The 2012/11/26 at 07:04
Marie Luginsland, in Germany
While German exports in the Eurozone dropped by 9 % in September this year compared with 2011 figures, German SMEs are staying on track as far as growth of their overseas activities is concerned. According to a recent survey by the KfW-Bankengruppe (German development bank), 64 % of these companies foresee increasing their exports by 2015, while 34 % count on maintaining current levels, and only 2 % think they will cut down their scope.
These high-performance SMEs geared towards innovation and export, known as the “Mittelstand” in German, intend to continue their extension on international markets. They follow the global movement of the economy at a time when German exports have gone up by 80% in the space of a decade to 1,200 billion euros. As noted by the KfW, one-quarter of German SMEs achieve 20 to 30 % of their turnover from foreign clients today. This proportion is higher in certain sectors such as the goods transformation industries. For 86 % of companies in this branch, one-third of sales are carried out outside Germany.
German SMEs draw their confidence from the release of positive new indicators for the highest-exporting branches of German industry. “In September, order books showed growth of 11 % compared with 2011 and German machine exports received a 7.7 % boost,” points out Olaf Wortmann, Economist at VDMA, the German machinery industry federation. He specifies that while the United States is the main beneficiary with a 2 % increase, “Great Britain, Benelux, Austria and France record single- if not double-figured growth”. Amongst the good clients of Germany machinery, Russia ranks fourth after China, the United States and France. As announced by Wilfried Schäfer, Secretary General of VDW, the German federation for machine tools, “deliveries to Russia climbed to over four billion euros in the first quarter, in other words 14 % more than last year”.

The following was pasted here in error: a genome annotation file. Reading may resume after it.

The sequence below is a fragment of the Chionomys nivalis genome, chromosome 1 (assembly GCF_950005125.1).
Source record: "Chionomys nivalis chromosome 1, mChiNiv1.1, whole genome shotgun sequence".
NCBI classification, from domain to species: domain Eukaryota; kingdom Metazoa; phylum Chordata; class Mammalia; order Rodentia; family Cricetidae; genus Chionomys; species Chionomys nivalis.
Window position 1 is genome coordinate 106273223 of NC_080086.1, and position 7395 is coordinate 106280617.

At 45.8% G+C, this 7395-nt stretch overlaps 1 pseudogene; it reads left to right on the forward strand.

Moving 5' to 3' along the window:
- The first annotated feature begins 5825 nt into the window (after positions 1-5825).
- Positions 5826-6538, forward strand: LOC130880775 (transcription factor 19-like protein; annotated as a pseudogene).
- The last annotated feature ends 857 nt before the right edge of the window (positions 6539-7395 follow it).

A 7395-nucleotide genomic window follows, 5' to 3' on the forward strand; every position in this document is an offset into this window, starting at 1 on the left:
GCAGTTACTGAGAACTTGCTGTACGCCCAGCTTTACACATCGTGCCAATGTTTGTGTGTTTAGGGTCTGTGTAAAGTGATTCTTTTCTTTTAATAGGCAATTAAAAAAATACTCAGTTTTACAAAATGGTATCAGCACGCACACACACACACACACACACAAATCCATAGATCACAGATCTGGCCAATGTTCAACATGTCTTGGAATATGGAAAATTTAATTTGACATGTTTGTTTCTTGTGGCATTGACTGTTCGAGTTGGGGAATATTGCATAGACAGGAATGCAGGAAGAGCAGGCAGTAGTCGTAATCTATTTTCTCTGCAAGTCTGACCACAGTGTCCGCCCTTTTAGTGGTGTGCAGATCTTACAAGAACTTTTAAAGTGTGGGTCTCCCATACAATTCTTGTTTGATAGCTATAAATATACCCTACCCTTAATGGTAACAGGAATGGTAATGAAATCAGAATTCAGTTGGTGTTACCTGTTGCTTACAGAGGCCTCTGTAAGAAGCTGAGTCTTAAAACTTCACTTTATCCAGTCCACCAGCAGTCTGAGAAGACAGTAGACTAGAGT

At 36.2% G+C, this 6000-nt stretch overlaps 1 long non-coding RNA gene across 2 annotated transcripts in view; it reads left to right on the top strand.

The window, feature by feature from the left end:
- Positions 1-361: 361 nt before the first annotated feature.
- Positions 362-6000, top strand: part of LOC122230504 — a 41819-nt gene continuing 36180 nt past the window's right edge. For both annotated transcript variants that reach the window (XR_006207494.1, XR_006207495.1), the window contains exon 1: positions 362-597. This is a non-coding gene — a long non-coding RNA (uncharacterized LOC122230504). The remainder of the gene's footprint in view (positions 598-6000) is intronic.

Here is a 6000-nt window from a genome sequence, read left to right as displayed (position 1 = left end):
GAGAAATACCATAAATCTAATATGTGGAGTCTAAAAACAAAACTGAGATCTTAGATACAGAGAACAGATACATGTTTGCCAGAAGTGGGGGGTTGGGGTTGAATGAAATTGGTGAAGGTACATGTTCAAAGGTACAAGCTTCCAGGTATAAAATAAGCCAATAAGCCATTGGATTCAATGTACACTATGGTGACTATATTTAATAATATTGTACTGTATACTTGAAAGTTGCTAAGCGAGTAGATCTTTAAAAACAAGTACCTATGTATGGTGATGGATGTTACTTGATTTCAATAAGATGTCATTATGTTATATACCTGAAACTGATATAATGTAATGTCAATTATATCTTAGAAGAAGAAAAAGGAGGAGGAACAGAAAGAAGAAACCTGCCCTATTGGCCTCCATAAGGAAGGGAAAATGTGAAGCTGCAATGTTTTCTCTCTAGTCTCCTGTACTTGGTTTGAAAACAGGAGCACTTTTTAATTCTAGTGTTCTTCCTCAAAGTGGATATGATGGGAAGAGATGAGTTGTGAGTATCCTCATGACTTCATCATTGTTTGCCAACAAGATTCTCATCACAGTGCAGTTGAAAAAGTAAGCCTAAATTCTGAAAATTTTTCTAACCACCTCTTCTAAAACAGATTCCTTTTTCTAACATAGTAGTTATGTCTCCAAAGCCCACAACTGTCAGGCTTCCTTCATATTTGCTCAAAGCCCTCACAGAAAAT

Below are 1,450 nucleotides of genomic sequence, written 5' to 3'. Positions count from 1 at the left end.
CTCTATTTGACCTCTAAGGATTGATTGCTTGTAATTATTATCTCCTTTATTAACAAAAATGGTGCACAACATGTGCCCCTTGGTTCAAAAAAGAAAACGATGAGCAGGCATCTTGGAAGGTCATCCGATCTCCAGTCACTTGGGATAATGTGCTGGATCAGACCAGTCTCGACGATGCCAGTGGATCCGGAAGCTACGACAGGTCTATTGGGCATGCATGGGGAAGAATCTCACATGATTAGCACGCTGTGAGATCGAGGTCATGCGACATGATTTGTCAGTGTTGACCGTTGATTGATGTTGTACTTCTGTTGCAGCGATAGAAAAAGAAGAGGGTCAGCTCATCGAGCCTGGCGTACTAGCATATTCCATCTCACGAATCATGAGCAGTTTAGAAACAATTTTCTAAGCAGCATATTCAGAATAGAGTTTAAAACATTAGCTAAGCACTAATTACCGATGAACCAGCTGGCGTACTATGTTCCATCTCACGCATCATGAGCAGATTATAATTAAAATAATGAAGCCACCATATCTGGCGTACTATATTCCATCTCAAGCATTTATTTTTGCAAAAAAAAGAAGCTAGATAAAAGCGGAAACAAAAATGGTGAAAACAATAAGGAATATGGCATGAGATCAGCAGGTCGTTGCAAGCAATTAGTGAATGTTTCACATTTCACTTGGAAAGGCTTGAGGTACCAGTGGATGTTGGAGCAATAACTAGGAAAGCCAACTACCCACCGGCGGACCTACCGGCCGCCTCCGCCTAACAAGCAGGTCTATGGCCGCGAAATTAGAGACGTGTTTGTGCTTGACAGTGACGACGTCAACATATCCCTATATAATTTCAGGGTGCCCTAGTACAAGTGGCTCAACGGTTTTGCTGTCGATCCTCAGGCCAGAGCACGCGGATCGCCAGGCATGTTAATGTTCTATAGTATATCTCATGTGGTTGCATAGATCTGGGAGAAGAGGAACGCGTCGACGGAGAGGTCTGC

In the Eurozone crisis context, the optimism of German SMEs is all the more surprising as 92 % of them declare having at least one European country as a target for their products, compared to 28 % for North America and 26 % for China. In spite of everything, the European continent remains the leading client of German businesses, accounting for a turnover of 278 billion euros – in other words 47 % of their international turnover (11 % of the German GDP).
What should be noted is that while 53 % of SMEs export to Eastern and Central Europe, Western Europe remains the privileged partner. 57 % declare that they export to France, 64 % to Benelux and 77 % to their neighbours on the other side of the Alps. This figure is all the higher when the businesses are small in size (between 5 and 10 million euros in turnover). Another paradox revealed by the KFW survey is that the smaller the company is, the less it claims to fear the Eurozone crisis. And for good reason: most of them have relationships with countries that are their immediate neighbours, still relatively untouched by the recession: Austria, Switzerland, the Czech Republic and Poland.
It is also on these favoured markets – including France and Benelux – that German SMEs often try out setting up base overseas – a trend towards internationalisation that like export, has intensified in recent years. 20 % of the 3,600 SMEs surveyed by the KfW invested overseas between 2007 and 2011 for a total sum representing one-sixth of their global investments. As explains Michael Holz, Expert at the IfM*, “in these ‘target’ countries, SMEs rely on the network of IHKs (German CCIs, editorial note) that offer them better access to the markets thanks to sound preparation in Germany and the availability of tools, namely in ‘company pools’.”
*IfM Institut für Mittelstandsforschung, Bonn (a research institute on SMEs).
** a temporary grouping of businesses acting like an incubator for international activities.